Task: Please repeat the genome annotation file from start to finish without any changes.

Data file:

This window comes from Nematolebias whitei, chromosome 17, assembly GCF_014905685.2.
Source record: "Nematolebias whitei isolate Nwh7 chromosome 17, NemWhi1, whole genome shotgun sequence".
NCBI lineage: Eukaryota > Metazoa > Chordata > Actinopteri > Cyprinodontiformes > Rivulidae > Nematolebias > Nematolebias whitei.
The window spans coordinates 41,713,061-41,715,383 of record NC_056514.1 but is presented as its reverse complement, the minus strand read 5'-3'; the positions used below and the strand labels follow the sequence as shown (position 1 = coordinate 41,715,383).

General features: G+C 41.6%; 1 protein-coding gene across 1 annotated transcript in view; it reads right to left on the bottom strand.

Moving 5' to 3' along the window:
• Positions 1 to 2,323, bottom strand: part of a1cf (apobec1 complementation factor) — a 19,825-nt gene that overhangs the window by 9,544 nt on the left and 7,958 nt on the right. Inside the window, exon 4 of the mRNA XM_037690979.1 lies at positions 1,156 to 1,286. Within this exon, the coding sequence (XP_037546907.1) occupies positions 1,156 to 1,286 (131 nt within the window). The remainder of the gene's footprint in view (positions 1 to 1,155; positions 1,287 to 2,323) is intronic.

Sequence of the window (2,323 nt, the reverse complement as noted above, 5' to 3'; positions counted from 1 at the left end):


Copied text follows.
This window comes from Nematolebias whitei, chromosome 17, assembly GCF_014905685.2.
Source record: "Nematolebias whitei isolate Nwh7 chromosome 17, NemWhi1, whole genome shotgun sequence".
NCBI lineage: Eukaryota > Metazoa > Chordata > Actinopteri > Cyprinodontiformes > Rivulidae > Nematolebias > Nematolebias whitei.
The window spans coordinates 41,713,061-41,715,383 of record NC_056514.1 but is presented as its reverse complement, the minus strand read 5'-3'; the positions used below and the strand labels follow the sequence as shown (position 1 = coordinate 41,715,383).

General features: G+C 41.6%; 1 protein-coding gene across 1 annotated transcript in view; it reads right to left on the bottom strand.

Moving 5' to 3' along the window:
• Positions 1 to 2,323, bottom strand: part of a1cf (apobec1 complementation factor) — a 19,825-nt gene that overhangs the window by 9,544 nt on the left and 7,958 nt on the right. Inside the window, exon 4 of the mRNA XM_037690979.1 lies at positions 1,156 to 1,286. Within this exon, the coding sequence (XP_037546907.1) occupies positions 1,156 to 1,286 (131 nt within the window). The remainder of the gene's footprint in view (positions 1 to 1,155; positions 1,287 to 2,323) is intronic.

Sequence of the window (2,323 nt, the reverse complement as noted above, 5' to 3'; positions counted from 1 at the left end):